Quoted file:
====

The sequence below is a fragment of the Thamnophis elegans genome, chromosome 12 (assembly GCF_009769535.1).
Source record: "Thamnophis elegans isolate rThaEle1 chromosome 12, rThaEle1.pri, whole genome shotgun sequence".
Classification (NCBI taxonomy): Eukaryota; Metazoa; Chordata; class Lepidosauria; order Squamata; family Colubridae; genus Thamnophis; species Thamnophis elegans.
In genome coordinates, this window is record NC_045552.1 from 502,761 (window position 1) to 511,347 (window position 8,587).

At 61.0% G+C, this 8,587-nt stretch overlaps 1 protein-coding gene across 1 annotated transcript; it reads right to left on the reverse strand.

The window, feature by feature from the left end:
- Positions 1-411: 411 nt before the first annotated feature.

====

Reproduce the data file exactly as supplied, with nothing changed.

The sequence below is a fragment of the Thamnophis elegans genome, chromosome 12 (assembly GCF_009769535.1).
Source record: "Thamnophis elegans isolate rThaEle1 chromosome 12, rThaEle1.pri, whole genome shotgun sequence".
Classification (NCBI taxonomy): Eukaryota; Metazoa; Chordata; class Lepidosauria; order Squamata; family Colubridae; genus Thamnophis; species Thamnophis elegans.
In genome coordinates, this window is record NC_045552.1 from 502,761 (window position 1) to 511,347 (window position 8,587).

At 61.0% G+C, this 8,587-nt stretch overlaps 1 protein-coding gene across 1 annotated transcript; it reads right to left on the reverse strand.

The window, feature by feature from the left end:
- Positions 1-411: 411 nt before the first annotated feature.